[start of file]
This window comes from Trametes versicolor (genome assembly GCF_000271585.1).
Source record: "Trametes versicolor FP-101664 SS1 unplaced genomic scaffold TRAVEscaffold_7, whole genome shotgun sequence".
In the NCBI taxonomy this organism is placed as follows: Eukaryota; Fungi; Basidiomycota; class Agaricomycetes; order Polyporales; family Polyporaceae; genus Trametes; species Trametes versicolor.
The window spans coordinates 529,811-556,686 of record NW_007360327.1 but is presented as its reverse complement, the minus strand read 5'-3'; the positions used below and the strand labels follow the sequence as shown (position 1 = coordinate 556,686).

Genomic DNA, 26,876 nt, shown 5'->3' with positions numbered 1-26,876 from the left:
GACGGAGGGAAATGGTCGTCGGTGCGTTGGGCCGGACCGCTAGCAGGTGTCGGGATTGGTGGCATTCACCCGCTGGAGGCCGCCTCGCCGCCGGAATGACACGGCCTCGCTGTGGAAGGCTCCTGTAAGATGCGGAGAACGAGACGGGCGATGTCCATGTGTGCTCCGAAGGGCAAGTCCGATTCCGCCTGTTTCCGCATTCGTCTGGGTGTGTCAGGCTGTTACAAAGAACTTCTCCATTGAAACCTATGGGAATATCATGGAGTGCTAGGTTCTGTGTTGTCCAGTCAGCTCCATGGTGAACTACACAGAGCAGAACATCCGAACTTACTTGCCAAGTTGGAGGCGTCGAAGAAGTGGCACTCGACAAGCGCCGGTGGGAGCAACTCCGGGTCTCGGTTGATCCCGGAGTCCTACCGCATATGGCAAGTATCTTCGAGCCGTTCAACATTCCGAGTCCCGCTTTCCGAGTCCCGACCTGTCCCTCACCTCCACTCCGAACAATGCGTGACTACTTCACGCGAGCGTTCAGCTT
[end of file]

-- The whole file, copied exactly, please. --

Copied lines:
This window comes from Trametes versicolor (genome assembly GCF_000271585.1).
Source record: "Trametes versicolor FP-101664 SS1 unplaced genomic scaffold TRAVEscaffold_7, whole genome shotgun sequence".
In the NCBI taxonomy this organism is placed as follows: Eukaryota; Fungi; Basidiomycota; class Agaricomycetes; order Polyporales; family Polyporaceae; genus Trametes; species Trametes versicolor.
The window spans coordinates 529,811-556,686 of record NW_007360327.1 but is presented as its reverse complement, the minus strand read 5'-3'; the positions used below and the strand labels follow the sequence as shown (position 1 = coordinate 556,686).

Genomic DNA, 26,876 nt, shown 5'->3' with positions numbered 1-26,876 from the left:
GACGGAGGGAAATGGTCGTCGGTGCGTTGGGCCGGACCGCTAGCAGGTGTCGGGATTGGTGGCATTCACCCGCTGGAGGCCGCCTCGCCGCCGGAATGACACGGCCTCGCTGTGGAAGGCTCCTGTAAGATGCGGAGAACGAGACGGGCGATGTCCATGTGTGCTCCGAAGGGCAAGTCCGATTCCGCCTGTTTCCGCATTCGTCTGGGTGTGTCAGGCTGTTACAAAGAACTTCTCCATTGAAACCTATGGGAATATCATGGAGTGCTAGGTTCTGTGTTGTCCAGTCAGCTCCATGGTGAACTACACAGAGCAGAACATCCGAACTTACTTGCCAAGTTGGAGGCGTCGAAGAAGTGGCACTCGACAAGCGCCGGTGGGAGCAACTCCGGGTCTCGGTTGATCCCGGAGTCCTACCGCATATGGCAAGTATCTTCGAGCCGTTCAACATTCCGAGTCCCGCTTTCCGAGTCCCGACCTGTCCCTCACCTCCACTCCGAACAATGCGTGACTACTTCACGCGAGCGTTCAGCTT